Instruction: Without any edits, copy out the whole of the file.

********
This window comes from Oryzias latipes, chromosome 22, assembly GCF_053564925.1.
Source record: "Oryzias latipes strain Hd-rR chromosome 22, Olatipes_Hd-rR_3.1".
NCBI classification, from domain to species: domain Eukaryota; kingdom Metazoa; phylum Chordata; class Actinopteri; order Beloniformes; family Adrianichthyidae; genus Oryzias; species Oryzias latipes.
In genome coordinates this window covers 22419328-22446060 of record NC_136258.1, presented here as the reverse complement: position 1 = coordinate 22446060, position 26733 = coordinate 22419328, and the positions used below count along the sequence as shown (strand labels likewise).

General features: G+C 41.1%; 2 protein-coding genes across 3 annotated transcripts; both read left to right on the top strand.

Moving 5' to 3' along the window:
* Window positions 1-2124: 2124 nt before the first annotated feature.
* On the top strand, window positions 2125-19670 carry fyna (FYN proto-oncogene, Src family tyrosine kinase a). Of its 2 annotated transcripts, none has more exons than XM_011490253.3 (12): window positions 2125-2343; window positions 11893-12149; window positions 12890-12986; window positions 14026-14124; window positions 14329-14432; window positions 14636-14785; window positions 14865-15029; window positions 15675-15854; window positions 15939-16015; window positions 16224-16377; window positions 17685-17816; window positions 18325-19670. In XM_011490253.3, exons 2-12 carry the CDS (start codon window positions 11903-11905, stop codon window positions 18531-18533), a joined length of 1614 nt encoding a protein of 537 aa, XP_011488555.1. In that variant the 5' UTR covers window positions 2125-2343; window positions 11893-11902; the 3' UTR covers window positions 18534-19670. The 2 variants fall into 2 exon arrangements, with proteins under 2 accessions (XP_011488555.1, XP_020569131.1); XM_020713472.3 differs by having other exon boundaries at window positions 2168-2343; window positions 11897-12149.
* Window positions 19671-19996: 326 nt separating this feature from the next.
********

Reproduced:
This window comes from Oryzias latipes, chromosome 22, assembly GCF_053564925.1.
Source record: "Oryzias latipes strain Hd-rR chromosome 22, Olatipes_Hd-rR_3.1".
NCBI classification, from domain to species: domain Eukaryota; kingdom Metazoa; phylum Chordata; class Actinopteri; order Beloniformes; family Adrianichthyidae; genus Oryzias; species Oryzias latipes.
In genome coordinates this window covers 22419328-22446060 of record NC_136258.1, presented here as the reverse complement: position 1 = coordinate 22446060, position 26733 = coordinate 22419328, and the positions used below count along the sequence as shown (strand labels likewise).

General features: G+C 41.1%; 2 protein-coding genes across 3 annotated transcripts; both read left to right on the top strand.

Moving 5' to 3' along the window:
* Window positions 1-2124: 2124 nt before the first annotated feature.
* On the top strand, window positions 2125-19670 carry fyna (FYN proto-oncogene, Src family tyrosine kinase a). Of its 2 annotated transcripts, none has more exons than XM_011490253.3 (12): window positions 2125-2343; window positions 11893-12149; window positions 12890-12986; window positions 14026-14124; window positions 14329-14432; window positions 14636-14785; window positions 14865-15029; window positions 15675-15854; window positions 15939-16015; window positions 16224-16377; window positions 17685-17816; window positions 18325-19670. In XM_011490253.3, exons 2-12 carry the CDS (start codon window positions 11903-11905, stop codon window positions 18531-18533), a joined length of 1614 nt encoding a protein of 537 aa, XP_011488555.1. In that variant the 5' UTR covers window positions 2125-2343; window positions 11893-11902; the 3' UTR covers window positions 18534-19670. The 2 variants fall into 2 exon arrangements, with proteins under 2 accessions (XP_011488555.1, XP_020569131.1); XM_020713472.3 differs by having other exon boundaries at window positions 2168-2343; window positions 11897-12149.
* Window positions 19671-19996: 326 nt separating this feature from the next.